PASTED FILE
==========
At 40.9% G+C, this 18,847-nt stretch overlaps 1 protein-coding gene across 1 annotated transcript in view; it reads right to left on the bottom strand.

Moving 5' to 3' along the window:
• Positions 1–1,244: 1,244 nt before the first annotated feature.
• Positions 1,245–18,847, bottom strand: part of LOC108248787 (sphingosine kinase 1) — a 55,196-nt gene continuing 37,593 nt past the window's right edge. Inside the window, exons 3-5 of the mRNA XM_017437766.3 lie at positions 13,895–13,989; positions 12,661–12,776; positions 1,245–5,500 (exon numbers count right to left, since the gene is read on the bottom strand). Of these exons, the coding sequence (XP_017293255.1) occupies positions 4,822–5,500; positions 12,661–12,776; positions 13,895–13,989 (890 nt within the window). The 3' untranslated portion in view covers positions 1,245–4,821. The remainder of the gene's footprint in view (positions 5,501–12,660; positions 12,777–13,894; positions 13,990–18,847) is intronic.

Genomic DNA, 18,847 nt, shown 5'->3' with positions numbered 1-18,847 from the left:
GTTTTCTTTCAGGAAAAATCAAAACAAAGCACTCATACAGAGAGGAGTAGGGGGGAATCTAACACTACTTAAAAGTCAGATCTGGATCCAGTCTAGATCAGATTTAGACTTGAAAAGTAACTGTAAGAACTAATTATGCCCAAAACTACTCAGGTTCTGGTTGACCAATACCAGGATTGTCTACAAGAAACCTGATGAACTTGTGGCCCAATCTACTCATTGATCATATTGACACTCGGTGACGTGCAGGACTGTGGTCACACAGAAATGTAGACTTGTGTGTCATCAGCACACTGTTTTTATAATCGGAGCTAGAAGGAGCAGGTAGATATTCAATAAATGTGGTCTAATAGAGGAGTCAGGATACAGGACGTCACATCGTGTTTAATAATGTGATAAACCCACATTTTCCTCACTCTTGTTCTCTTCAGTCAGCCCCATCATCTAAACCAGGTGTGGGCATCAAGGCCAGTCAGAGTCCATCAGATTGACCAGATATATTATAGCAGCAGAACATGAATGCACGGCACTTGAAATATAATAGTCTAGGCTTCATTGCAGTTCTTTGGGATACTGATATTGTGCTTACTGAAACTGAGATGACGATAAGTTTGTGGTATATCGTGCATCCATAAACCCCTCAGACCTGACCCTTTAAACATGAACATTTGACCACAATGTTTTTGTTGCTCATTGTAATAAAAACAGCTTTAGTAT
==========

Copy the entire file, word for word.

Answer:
At 40.9% G+C, this 18,847-nt stretch overlaps 1 protein-coding gene across 1 annotated transcript in view; it reads right to left on the bottom strand.

Moving 5' to 3' along the window:
• Positions 1–1,244: 1,244 nt before the first annotated feature.
• Positions 1,245–18,847, bottom strand: part of LOC108248787 (sphingosine kinase 1) — a 55,196-nt gene continuing 37,593 nt past the window's right edge. Inside the window, exons 3-5 of the mRNA XM_017437766.3 lie at positions 13,895–13,989; positions 12,661–12,776; positions 1,245–5,500 (exon numbers count right to left, since the gene is read on the bottom strand). Of these exons, the coding sequence (XP_017293255.1) occupies positions 4,822–5,500; positions 12,661–12,776; positions 13,895–13,989 (890 nt within the window). The 3' untranslated portion in view covers positions 1,245–4,821. The remainder of the gene's footprint in view (positions 5,501–12,660; positions 12,777–13,894; positions 13,990–18,847) is intronic.

Genomic DNA, 18,847 nt, shown 5'->3' with positions numbered 1-18,847 from the left:
GTTTTCTTTCAGGAAAAATCAAAACAAAGCACTCATACAGAGAGGAGTAGGGGGGAATCTAACACTACTTAAAAGTCAGATCTGGATCCAGTCTAGATCAGATTTAGACTTGAAAAGTAACTGTAAGAACTAATTATGCCCAAAACTACTCAGGTTCTGGTTGACCAATACCAGGATTGTCTACAAGAAACCTGATGAACTTGTGGCCCAATCTACTCATTGATCATATTGACACTCGGTGACGTGCAGGACTGTGGTCACACAGAAATGTAGACTTGTGTGTCATCAGCACACTGTTTTTATAATCGGAGCTAGAAGGAGCAGGTAGATATTCAATAAATGTGGTCTAATAGAGGAGTCAGGATACAGGACGTCACATCGTGTTTAATAATGTGATAAACCCACATTTTCCTCACTCTTGTTCTCTTCAGTCAGCCCCATCATCTAAACCAGGTGTGGGCATCAAGGCCAGTCAGAGTCCATCAGATTGACCAGATATATTATAGCAGCAGAACATGAATGCACGGCACTTGAAATATAATAGTCTAGGCTTCATTGCAGTTCTTTGGGATACTGATATTGTGCTTACTGAAACTGAGATGACGATAAGTTTGTGGTATATCGTGCATCCATAAACCCCTCAGACCTGACCCTTTAAACATGAACATTTGACCACAATGTTTTTGTTGCTCATTGTAATAAAAACAGCTTTAGTAT